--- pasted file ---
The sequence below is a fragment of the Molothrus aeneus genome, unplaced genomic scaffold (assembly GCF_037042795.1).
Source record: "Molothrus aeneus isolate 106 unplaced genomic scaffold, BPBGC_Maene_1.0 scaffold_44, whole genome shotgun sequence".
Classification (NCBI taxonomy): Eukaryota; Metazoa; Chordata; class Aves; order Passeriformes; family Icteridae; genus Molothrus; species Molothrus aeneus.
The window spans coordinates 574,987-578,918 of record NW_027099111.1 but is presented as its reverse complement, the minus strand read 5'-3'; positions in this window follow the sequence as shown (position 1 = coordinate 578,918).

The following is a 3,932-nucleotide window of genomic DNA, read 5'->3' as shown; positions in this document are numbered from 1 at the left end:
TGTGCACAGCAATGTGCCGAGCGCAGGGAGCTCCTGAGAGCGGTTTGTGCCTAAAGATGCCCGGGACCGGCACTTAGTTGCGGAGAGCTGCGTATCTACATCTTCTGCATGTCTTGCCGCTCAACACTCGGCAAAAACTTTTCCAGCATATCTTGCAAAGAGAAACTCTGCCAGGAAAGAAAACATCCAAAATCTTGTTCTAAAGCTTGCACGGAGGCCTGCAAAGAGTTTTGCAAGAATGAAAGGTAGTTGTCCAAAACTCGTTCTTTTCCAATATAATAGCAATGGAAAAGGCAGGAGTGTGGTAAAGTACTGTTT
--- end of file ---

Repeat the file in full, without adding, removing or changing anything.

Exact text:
The sequence below is a fragment of the Molothrus aeneus genome, unplaced genomic scaffold (assembly GCF_037042795.1).
Source record: "Molothrus aeneus isolate 106 unplaced genomic scaffold, BPBGC_Maene_1.0 scaffold_44, whole genome shotgun sequence".
Classification (NCBI taxonomy): Eukaryota; Metazoa; Chordata; class Aves; order Passeriformes; family Icteridae; genus Molothrus; species Molothrus aeneus.
The window spans coordinates 574,987-578,918 of record NW_027099111.1 but is presented as its reverse complement, the minus strand read 5'-3'; positions in this window follow the sequence as shown (position 1 = coordinate 578,918).

The following is a 3,932-nucleotide window of genomic DNA, read 5'->3' as shown; positions in this document are numbered from 1 at the left end:
TGTGCACAGCAATGTGCCGAGCGCAGGGAGCTCCTGAGAGCGGTTTGTGCCTAAAGATGCCCGGGACCGGCACTTAGTTGCGGAGAGCTGCGTATCTACATCTTCTGCATGTCTTGCCGCTCAACACTCGGCAAAAACTTTTCCAGCATATCTTGCAAAGAGAAACTCTGCCAGGAAAGAAAACATCCAAAATCTTGTTCTAAAGCTTGCACGGAGGCCTGCAAAGAGTTTTGCAAGAATGAAAGGTAGTTGTCCAAAACTCGTTCTTTTCCAATATAATAGCAATGGAAAAGGCAGGAGTGTGGTAAAGTACTGTTT